Jacob Kenedy’s home kitchen is full of things he rarely uses: a sushi mat, a coconut grater, a pestle and mortar, even a borrowed turbotiere (a kite-shaped pan specifically for poaching turbot). “I’m the worst,” confesses the chef-owner at Bocca di Lupo, a restaurant in central London. “I buy gadgets all the time. I’m a kleptomaniac of other cuisines; I’ve an enormous kitchen island full of crap.”
Kenedy is not alone. In one UK survey last year, tapwarehouse.com found that 41 per cent of tagine owners had never used theirs. Spiralisers, waffle irons and juicers are all gathering dust, too, with the average household home to €350 of unused kitchen equipment.
Not all neglected kit is useless – some items are underappreciated. You can cook north African tagine dishes in a lidded casserole pot, but Tarik Abdeladim, the owner of the York restaurant Los Moros, insists a tagine’s cone “enables flavoured steam to slide back into the sauce”, intensifying the dish. He adds: “Traditionally, Berber households have different tagines for fish or chicken. They believe the clay gets seasoned over time, enhancing the flavour.”
Tagines make colourful ornaments, too, whereas most gadgets end up crammed in cupboards and drawers, unlamented, as we realise that, far from being labour-saving, they are difficult to use or tough to wash – or they break, or the fad in question passes. “I think we should be asking: is this plastic? Will it last? Should I buy it?” says Rebecca Seal, a cookery writer and the author of Leon Happy Guts.
Are you keen to spend less or declutter? We asked a group of food geeks about which kitchen gadgets they deem unnecessary – and how to cook brilliant food without them.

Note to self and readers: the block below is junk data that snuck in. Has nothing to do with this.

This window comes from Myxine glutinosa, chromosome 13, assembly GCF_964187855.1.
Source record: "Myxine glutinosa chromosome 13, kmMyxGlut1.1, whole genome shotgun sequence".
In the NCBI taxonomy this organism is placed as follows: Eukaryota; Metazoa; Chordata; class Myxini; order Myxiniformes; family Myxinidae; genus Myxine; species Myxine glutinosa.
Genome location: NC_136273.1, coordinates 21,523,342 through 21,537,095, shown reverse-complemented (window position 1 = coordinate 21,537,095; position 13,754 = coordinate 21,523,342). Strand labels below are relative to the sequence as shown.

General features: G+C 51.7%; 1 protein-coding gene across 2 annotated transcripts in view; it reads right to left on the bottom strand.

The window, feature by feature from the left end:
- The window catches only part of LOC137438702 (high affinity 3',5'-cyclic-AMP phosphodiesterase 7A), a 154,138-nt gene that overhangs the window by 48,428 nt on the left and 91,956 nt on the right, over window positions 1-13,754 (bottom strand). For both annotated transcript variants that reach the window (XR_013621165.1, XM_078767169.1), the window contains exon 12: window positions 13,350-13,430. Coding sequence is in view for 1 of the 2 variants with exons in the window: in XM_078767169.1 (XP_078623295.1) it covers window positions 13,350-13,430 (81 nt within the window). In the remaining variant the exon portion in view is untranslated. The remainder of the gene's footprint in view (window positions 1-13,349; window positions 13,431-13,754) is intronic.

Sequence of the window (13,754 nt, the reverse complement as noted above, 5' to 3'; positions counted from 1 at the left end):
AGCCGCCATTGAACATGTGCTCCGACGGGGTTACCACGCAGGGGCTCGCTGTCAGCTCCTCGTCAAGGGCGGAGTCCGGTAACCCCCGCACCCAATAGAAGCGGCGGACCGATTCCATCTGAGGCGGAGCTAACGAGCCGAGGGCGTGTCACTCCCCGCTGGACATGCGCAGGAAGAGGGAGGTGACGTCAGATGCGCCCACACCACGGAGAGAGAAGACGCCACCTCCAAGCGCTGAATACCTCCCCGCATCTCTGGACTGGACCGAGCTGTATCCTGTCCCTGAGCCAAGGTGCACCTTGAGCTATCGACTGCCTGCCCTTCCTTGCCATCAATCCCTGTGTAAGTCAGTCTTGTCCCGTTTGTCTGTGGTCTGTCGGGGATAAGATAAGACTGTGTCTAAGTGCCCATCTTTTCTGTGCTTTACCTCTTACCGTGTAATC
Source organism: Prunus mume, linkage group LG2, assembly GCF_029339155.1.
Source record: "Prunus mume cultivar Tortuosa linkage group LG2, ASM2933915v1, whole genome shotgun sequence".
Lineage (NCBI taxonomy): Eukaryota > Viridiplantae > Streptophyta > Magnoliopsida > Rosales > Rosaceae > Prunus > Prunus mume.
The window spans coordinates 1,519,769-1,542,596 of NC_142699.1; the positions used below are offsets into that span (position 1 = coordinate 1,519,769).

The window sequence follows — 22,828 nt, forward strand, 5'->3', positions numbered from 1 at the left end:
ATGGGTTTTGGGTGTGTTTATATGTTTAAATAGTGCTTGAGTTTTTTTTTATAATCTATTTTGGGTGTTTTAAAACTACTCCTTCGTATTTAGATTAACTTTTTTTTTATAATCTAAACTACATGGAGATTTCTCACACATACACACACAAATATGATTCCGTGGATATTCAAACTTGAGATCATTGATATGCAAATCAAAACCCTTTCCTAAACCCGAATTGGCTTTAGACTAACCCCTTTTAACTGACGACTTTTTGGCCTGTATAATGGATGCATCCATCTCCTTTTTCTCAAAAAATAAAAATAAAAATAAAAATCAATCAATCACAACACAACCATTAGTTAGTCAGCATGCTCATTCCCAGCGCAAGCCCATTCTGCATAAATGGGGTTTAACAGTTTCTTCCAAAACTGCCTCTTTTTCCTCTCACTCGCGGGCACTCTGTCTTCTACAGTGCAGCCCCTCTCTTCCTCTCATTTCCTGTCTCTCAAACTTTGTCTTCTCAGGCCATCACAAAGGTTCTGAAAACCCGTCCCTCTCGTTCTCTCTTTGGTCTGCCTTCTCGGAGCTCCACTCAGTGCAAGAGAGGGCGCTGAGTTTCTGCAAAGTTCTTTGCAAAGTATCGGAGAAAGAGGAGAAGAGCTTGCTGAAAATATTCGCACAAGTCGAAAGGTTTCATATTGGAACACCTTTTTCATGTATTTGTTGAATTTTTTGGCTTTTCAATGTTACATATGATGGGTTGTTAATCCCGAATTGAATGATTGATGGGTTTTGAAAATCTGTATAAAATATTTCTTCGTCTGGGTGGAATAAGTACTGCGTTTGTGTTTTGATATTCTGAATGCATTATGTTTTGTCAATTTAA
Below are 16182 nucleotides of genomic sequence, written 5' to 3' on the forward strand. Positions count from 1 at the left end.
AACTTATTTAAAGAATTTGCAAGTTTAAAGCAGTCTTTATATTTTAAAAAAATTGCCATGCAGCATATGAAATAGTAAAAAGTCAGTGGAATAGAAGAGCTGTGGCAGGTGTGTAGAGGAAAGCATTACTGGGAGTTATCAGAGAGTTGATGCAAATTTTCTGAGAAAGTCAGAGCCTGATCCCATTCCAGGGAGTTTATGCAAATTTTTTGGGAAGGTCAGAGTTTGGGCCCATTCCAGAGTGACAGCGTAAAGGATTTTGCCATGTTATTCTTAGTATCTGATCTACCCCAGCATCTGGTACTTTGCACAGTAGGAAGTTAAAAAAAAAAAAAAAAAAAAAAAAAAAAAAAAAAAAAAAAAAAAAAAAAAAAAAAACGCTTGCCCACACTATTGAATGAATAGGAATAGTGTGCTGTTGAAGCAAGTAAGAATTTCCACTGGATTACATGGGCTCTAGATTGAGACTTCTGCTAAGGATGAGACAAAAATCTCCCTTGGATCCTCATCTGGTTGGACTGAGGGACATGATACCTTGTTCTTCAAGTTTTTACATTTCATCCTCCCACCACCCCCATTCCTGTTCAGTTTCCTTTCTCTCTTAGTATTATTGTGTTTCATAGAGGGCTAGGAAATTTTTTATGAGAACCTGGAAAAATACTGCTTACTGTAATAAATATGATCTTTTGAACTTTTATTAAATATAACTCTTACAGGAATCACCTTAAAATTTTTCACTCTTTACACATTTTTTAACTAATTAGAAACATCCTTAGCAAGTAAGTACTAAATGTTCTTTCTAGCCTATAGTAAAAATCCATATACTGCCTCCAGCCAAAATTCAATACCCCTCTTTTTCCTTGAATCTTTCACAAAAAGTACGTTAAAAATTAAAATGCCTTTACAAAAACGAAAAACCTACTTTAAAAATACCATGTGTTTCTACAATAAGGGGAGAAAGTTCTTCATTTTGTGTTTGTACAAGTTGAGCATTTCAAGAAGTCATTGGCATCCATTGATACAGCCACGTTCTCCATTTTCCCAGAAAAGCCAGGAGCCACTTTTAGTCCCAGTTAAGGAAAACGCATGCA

You have to do the difficult bit anyway, which is making the ice cream’s custard base. The machine merely churns the custard so you don’t have to beat ice crystals out of it manually, hourly, as it sets. “The one I had, you had to pop in the freezer 24 hours ahead of time if you wanted ice cream. That killed it,” says Shivi Ramoutar, the author of The Ice Kitchen. “We had a tiny freezer. And then there’s fiddly pieces that get lost. Two house moves later, I don’t know where it is.”
Ramoutar’s solution? A no-custard, no-churn recipe, where you whisk a 397g tin of condensed milk into 300ml double cream until it is thick enough that your finger leaves an indentation in the mix when poked. Add a few drops of vanilla extract, “swirl through caramels, fruit compotes, chocolate chips” or other flavourings, scoop it into a freezer-suitable container and simply leave this “proper ice cream” to set.
“What is that?” asks an incredulous Sam Grainger, the executive chef at Madre in Liverpool, as he considers the grooved, turned-wood dippers used to dispense honey. “Just use a spoon.”
How is filling a machine with corn kernels easier than using microwavable bags of the stuff? Better still, suggests Martyn Lee, Waitrose’s executive chef, is making your own in a casserole pot.
Coat the bottom of the pan with a thin layer of vegetable oil, heat it until a test kernel pops when added (note: butterfly is the popcorn variety that blooms attractively), then, off the heat, spread a layer of kernels in the bottom and return it to the heat until the popping starts in earnest. “Crucially, remember to put the lid on!” says Lee.
Handheld €9-€35; larger electric models €45-€475
In a period of caffeine geekdom, Seal invested in an espresso machine and, for ultimate freshness, an electric grinder. “We could never get the burrs right or the grind fine enough. I got so annoyed that I couldn’t enjoy the coffee. In the end, we sold it and started buying bagged supermarket coffee.” Sometimes you have to embrace the benefits of industrial food production, perfectly ground coffee being one. Seal still has a “rubbish” hand-grinder that makes “the worst cup of coffee”. But all is not lost: “I’ve used it for grinding spices and it’s very good at cardamom.”